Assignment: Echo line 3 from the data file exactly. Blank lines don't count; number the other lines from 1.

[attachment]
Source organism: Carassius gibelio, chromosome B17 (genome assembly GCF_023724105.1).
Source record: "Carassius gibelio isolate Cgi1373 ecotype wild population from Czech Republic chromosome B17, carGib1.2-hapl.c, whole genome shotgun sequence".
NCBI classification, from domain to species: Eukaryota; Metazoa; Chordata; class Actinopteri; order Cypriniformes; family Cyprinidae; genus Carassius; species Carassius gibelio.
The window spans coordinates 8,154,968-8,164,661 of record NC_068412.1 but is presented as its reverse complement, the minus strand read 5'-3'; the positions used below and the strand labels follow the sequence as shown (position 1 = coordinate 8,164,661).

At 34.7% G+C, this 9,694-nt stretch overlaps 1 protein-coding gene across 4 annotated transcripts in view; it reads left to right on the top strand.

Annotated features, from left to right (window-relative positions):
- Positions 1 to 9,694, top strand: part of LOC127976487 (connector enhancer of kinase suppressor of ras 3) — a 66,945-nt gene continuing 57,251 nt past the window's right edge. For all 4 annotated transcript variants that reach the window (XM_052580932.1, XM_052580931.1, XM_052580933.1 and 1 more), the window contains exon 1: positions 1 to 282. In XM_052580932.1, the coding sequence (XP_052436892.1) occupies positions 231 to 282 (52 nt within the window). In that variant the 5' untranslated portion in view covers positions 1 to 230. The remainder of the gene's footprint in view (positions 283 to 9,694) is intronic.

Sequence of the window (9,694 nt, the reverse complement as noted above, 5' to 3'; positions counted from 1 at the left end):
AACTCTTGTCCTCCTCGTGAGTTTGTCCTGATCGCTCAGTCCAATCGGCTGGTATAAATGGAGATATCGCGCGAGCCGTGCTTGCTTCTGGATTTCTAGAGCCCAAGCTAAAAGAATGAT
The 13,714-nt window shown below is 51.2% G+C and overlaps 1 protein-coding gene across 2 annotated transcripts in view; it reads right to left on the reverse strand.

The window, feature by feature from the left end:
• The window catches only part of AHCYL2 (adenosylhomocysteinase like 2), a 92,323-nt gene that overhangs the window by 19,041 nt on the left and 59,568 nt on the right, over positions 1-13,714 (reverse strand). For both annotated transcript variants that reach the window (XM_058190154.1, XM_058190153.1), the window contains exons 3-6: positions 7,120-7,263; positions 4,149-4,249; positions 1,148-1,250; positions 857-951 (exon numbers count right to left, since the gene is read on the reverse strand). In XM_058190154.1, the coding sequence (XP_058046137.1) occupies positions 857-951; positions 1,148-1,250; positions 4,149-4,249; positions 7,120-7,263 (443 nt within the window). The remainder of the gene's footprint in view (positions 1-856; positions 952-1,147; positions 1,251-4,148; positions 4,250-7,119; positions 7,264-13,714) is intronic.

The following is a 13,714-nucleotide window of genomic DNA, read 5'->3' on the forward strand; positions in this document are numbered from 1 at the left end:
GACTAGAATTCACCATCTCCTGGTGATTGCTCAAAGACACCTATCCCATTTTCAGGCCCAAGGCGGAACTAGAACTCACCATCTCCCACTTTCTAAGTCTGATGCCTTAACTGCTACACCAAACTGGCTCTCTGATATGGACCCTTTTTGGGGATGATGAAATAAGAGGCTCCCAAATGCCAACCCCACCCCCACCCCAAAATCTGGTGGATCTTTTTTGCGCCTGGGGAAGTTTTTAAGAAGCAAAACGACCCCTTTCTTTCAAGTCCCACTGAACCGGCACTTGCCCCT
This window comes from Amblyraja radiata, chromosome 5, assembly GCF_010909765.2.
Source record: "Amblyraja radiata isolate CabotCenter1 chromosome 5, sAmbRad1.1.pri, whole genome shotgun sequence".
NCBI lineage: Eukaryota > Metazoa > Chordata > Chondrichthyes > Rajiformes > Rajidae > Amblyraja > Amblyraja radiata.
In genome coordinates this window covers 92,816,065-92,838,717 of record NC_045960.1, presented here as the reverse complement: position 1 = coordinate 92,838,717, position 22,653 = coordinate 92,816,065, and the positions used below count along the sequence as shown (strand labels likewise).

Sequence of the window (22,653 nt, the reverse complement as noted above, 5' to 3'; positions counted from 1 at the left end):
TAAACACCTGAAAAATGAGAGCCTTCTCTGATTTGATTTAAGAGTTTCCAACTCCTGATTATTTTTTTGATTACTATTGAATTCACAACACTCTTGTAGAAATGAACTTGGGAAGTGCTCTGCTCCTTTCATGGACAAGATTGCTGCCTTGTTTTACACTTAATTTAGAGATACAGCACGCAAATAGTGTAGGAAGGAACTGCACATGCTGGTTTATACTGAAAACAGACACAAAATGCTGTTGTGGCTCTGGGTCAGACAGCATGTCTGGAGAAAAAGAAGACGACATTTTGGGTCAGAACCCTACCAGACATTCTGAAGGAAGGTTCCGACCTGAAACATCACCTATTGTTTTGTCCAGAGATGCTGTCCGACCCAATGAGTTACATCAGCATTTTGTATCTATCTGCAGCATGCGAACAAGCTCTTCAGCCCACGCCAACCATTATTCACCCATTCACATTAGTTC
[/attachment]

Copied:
NCBI classification, from domain to species: Eukaryota; Metazoa; Chordata; class Actinopteri; order Cypriniformes; family Cyprinidae; genus Carassius; species Carassius gibelio.